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Uganda’s O&G Projects Play a Pivotal Role in Driving Economic Growth, Says Faith Edigold Musimenta

Faith Edigold Musimenta is the Senior Petroleum Economic and Financial Analyst at the Petroleum Authority of Uganda.

Faith Edigold Musimenta is the Senior Petroleum Economic and Financial Analyst at the Petroleum Authority of Uganda.

Uganda’s energy sector is on the precipice of a transformation, with new developments kicking off across the oil, gas and broader energy fields. As the market grows, new levels of innovation and support are required, particularly from state-owned enterprises. Individuals such as Faith Edigold Musimenta, the Senior Petroleum Economic and Financial Analyst at the Petroleum Authority of Uganda (PAU), play a pivotal role in developing oil and gas financial models. Musimenta is featured on the African Energy Chamber’s (AEC) list of 25 Under 40 Energy Women Rising Stars.

Please share a brief overview of your journey in the energy industry that led to your current role? What are some key achievements or milestones that you are particularly proud of?

When I reflect on how I discovered my career path, I realize that it was a combination of various factors and experiences that shaped my decision. First of all, throughout my undergraduate education, I had a keen interest in investment and financial analysis and I found myself naturally drawn to the Corporate Finance course unit and I enjoyed learning more about it.

I give credit to my early years of training at Citi Bank, Diamond Trust Bank, and DFCU Bank which offered me the opportunity to explore my skillset in investment analysis. These experiences allowed me to gain practical exposure and helped me understand the various aspects of the profession. It was during my banking experiences that I was exposed to the energy industry including oil and gas.

I was also fortunate to be selected among the ten Ugandans that were sponsored by the UK government under the Chevening Scholarship umbrella in 2015/2016 to study an MSc. in Energy Studies with a specialization in Energy Finance at the University of Dundee, Scotland, where I graduated with a distinction.

Currently, I am a Senior Petroleum Economist and Financial Analyst at the PAU, where I have developed oil and gas financial models for projects worth over $10Bn. These models have played a role in developing commercial government negotiation strategies, guiding informed decisions, and evaluating the viability of oil and gas projects.  I also contributed to the review and advisory of the commercial clauses in the Host Government Agreement and the Transportation and Tariff Agreement that were signed in April, 2021 and eventually led to the International Oil Companies taking the Final Investment Decision in February 2022. The leadership at the PAU including Mr. Ernest Rubondo, Ms. Peninah Aheebwa, Mr. Tom Ayebaree Rukundo, Ms. Angela Nalweyiso to mention but a few, and my fellow Senior Petroleum Economist and Financial Analyst, Mrs. Liz Adukule Mugisha, have been instrumental in my career development within the sector and I am forever grateful for their tutelage and opportunity to contribute towards the development of the sector.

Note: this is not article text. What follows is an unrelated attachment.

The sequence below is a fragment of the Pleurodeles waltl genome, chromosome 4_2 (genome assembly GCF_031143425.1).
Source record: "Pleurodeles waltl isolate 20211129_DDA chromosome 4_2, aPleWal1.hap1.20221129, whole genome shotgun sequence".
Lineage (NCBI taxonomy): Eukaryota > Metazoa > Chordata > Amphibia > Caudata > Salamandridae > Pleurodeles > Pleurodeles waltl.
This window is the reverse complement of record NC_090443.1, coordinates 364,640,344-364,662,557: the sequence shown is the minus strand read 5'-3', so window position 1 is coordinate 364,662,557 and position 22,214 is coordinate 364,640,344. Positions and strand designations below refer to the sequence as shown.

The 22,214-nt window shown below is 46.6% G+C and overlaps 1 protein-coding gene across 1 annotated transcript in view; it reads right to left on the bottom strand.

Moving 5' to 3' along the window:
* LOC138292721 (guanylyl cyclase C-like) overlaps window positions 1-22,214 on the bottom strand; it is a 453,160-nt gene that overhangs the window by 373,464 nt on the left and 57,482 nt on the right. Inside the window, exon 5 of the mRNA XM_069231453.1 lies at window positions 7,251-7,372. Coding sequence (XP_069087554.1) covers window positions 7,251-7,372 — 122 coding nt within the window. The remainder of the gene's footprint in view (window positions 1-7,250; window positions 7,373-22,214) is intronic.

Pivotal to my career was the four-month Future Leaders of Energy training I undertook at Baker Hughes Oil and Gas University in Italy with the support of the PAU and Baker Hughes Company. This training covered aspects of Finance, Leadership, Energy Transition and Technical Aspects of the sector. I am also a Certified Financial Modelling and Valuation Analyst with the Corporate Finance Institute and I hold a Bachelor of Business Administration and Management with Specialization in Finance and Accounting at Uganda Martyrs University.

The energy industry is known for its complexities. What were some significant challenges you faced along the way, and how did you navigate through them to achieve your goals?

Effective negotiation skills are required to successfully secure the government portion of the revenues from the oil and gas resources. Given the levels of expertise and resources posed by international oil companies, it can be challenging to negotiate these agreements, especially for new producing countries.

It would be expected for the Government of Uganda (GOU) to treat the negotiation phase as an investment by hiring skilled, dedicated, and independent negotiators in order to counter the vastly superior experience and funds of oil companies. However, to mitigate this challenge, the PAU and GOU at large, have extensively trained their personnel. I, therefore, worked closely with other economists, cost experts, technical experts, and legal advisors within the PAU and the sector, to contribute towards the negotiated commercial clauses that aligned with our country’s broader economic goals. This interdisciplinary approach has enabled Uganda to successfully, profitably, and at a relatively low cost, exploit her natural resources for national advancement.

Through this experience, I advise other new producing countries to upskill their personnel in order to build capacity that understands the social, economic, environmental, technical, and legal implications of contractual terms. In order to continuously attract investment, negotiating teams need to also understand negotiable factors from non-negotiable factors, while taking into consideration investor interests as well.